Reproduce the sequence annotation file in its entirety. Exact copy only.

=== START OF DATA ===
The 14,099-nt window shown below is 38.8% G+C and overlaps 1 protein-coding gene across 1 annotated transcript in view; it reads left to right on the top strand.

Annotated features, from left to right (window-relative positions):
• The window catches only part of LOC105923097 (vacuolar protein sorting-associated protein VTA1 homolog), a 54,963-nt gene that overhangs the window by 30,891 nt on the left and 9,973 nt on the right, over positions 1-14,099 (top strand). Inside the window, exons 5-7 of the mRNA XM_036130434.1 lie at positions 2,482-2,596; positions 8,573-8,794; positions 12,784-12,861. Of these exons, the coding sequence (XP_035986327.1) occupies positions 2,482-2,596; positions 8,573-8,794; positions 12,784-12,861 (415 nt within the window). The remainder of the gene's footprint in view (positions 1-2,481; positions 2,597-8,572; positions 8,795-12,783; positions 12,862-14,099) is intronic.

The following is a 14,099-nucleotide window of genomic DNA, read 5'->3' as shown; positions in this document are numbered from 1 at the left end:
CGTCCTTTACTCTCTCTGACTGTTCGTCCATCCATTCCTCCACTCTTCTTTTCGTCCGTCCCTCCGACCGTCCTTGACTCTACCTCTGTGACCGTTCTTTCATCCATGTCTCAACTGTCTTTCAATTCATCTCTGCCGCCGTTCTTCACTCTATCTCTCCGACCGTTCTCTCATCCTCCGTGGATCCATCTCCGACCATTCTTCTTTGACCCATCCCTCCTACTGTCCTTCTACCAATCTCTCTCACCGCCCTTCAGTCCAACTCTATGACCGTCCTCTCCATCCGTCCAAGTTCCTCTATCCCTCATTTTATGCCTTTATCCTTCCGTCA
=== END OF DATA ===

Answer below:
The 14,099-nt window shown below is 38.8% G+C and overlaps 1 protein-coding gene across 1 annotated transcript in view; it reads left to right on the top strand.

Annotated features, from left to right (window-relative positions):
• The window catches only part of LOC105923097 (vacuolar protein sorting-associated protein VTA1 homolog), a 54,963-nt gene that overhangs the window by 30,891 nt on the left and 9,973 nt on the right, over positions 1-14,099 (top strand). Inside the window, exons 5-7 of the mRNA XM_036130434.1 lie at positions 2,482-2,596; positions 8,573-8,794; positions 12,784-12,861. Of these exons, the coding sequence (XP_035986327.1) occupies positions 2,482-2,596; positions 8,573-8,794; positions 12,784-12,861 (415 nt within the window). The remainder of the gene's footprint in view (positions 1-2,481; positions 2,597-8,572; positions 8,795-12,783; positions 12,862-14,099) is intronic.

The following is a 14,099-nucleotide window of genomic DNA, read 5'->3' as shown; positions in this document are numbered from 1 at the left end:
CGTCCTTTACTCTCTCTGACTGTTCGTCCATCCATTCCTCCACTCTTCTTTTCGTCCGTCCCTCCGACCGTCCTTGACTCTACCTCTGTGACCGTTCTTTCATCCATGTCTCAACTGTCTTTCAATTCATCTCTGCCGCCGTTCTTCACTCTATCTCTCCGACCGTTCTCTCATCCTCCGTGGATCCATCTCCGACCATTCTTCTTTGACCCATCCCTCCTACTGTCCTTCTACCAATCTCTCTCACCGCCCTTCAGTCCAACTCTATGACCGTCCTCTCCATCCGTCCAAGTTCCTCTATCCCTCATTTTATGCCTTTATCCTTCCGTCA